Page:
BACHELOR OF BUSINESS MANAGEMENT
BUSM 3201 Human Resource Management
Assignment 1: Case study on Brunei
Essay on Brunei’s Culture, Political and Legal system, Economy and Adaption to Technology
Stella Alexius Maria Vincentia QUEK
SOH Wan Ling Glenys
Khoo Amos Teck Wang
LAU Yan Ling
Rousseau (1990) defines culture as a set of common values and understandings obtained through socialization (Noe, Hollenbeck, Gerhart, & Wright, 2008). As such, the Islamic laws define the fundamental customs and lifestyle of Bruneians. Nevertheless, culture is an elusive behavior, which can be refined and redefined as the macro-environment changes. We explore how attitudes and perspective can be changed, in order to better adapt to technologies through laws and policies, without contradicting the essentials of Islamic culture thus improving their economy.
The General Order in Brunei provides employees with high social security and benefits; they are entitled to 'lifetime employment' (Dore, 1973). Thus leading to insufficient supply of jobs for the younger generation who makes up the largest percentage of the unemployment rate. Additionally, paternalism is evident in Brunei; superiors act as a father figure in the organization and employees show utmost respect for their managers. Thus illustrating the relationship between cultural influences and organizational behavior.
Foreign investments and tourism in Brunei have been severely impeded due to their inflexible Islamic culture, hence affecting Brunei's integration with the world. According to the Ministry of Foreign Affairs in Pakistan, the importance of 'liberation of visa regulations’ will ‘boost tourism and trade opportunities’ (Ying Chua, 2010). However in Brunei, regulations on foreign investments must comply with the standard of their Islamic laws, which hinder growth. Thus, exemplifying that culture affects its economy as it set the boundary of Brunei's business environment.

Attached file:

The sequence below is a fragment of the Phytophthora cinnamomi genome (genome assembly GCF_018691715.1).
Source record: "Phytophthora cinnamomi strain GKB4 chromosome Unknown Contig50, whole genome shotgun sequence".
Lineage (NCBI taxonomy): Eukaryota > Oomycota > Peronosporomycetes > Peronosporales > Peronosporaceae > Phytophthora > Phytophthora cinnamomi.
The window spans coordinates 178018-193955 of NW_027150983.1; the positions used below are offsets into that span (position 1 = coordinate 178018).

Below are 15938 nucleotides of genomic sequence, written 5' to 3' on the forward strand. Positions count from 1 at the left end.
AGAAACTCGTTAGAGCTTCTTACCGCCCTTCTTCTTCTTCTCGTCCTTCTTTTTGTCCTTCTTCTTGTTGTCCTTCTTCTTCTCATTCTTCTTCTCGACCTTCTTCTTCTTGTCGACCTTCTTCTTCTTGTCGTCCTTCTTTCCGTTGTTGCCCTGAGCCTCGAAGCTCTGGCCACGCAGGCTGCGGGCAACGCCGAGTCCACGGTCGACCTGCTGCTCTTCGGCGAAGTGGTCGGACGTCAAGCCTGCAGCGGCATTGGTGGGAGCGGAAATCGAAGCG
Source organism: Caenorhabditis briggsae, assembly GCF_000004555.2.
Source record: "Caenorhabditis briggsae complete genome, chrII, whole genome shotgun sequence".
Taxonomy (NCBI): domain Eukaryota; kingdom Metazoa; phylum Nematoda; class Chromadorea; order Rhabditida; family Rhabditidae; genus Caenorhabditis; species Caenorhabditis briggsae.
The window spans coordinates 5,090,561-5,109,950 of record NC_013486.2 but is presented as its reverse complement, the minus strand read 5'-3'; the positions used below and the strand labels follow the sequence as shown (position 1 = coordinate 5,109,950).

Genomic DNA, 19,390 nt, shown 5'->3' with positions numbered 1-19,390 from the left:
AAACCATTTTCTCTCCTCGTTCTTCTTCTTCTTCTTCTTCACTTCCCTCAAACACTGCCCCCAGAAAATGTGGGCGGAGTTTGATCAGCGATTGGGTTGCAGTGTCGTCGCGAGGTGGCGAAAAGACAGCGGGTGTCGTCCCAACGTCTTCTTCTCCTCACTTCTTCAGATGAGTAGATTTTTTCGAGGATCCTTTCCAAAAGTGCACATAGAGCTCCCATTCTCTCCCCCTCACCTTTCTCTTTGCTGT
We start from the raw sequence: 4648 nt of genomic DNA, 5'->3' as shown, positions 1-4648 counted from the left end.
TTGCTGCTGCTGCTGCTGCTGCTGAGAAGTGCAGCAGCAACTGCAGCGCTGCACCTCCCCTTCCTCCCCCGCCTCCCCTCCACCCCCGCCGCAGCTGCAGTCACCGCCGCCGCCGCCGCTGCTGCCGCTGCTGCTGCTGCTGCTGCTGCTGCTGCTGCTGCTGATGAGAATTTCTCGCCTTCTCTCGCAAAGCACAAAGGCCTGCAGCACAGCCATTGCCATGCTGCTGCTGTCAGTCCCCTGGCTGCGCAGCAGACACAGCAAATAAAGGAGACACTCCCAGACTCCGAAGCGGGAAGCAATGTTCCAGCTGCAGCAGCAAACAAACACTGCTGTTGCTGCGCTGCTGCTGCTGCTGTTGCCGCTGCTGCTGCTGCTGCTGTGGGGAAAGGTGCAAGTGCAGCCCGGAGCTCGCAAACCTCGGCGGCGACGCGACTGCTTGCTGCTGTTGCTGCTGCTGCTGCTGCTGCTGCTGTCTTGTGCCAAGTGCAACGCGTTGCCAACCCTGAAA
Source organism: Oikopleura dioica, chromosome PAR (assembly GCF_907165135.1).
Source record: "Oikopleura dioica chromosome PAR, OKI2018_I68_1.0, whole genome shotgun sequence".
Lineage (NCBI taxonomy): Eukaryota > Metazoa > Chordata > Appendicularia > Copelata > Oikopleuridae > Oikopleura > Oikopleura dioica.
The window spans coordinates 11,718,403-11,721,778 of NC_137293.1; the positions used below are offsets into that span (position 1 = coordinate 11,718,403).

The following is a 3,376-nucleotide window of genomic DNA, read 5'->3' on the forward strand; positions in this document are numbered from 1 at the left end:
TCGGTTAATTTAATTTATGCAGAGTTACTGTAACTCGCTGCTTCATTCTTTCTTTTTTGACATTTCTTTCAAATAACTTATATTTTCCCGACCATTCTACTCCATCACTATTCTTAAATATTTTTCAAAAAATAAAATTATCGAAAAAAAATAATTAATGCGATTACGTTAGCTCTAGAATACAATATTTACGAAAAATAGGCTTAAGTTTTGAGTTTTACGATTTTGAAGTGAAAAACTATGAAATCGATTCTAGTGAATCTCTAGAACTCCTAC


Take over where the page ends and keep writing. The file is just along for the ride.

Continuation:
It is difficult for Brunei to fully integrate their economy with western countries due to very differing culture. Nonetheless, she can aim to be the capital for the Islamic world. For example, it can be the financial capital for the Middle Eastern countries, or even the world main supplier for Halal food in the world. This acts as a double-edge sword for Brunei because Brunei will not compromise their rich culture for economical gains. However before attaining such standards, Brunei has to examine their technological infrastructure and whether Bruneians are ready to adapt themselves for changes.
Bruneians pride themselves on their rich Islamic culture hence they are less receptive to changes that appear to be in conflict. The sultanate laws never inculcated the use of technology until the mid 21st century, the government through its education system (Ganske & Hamidon, 2006). However the older generation, which the workforce mainly consists, is less responsive to such drastic changes. Firstly, it is against their culture to voice differing viewpoints to their superiors as it is considered disrespectful therefore, severely curtailing their initiative thus breeding complacency and conformity. Secondly, the lack of formalization (Chan, Foo, Nelson, Timbrell, & Othman, 2010) contradicted the implementation of new technologies; ‘the announcement to embark on e-government (a B$1 billion project) was made in 2000 but it was not until 2003 that the actual planning started (Kifle & Cheng, 2009)’, this 3 years gap have left many Bruneians confused about the process and progress.
Language is part of a country’s culture. (Bakar, 2008). Therefore any language differences, will significantly hinder Bruneians’ adaptation to technology. Brunei’s national language is Malay while new technologies developed are instructed in English. This sudden change in the use language has adversely impeded on their adaptation....
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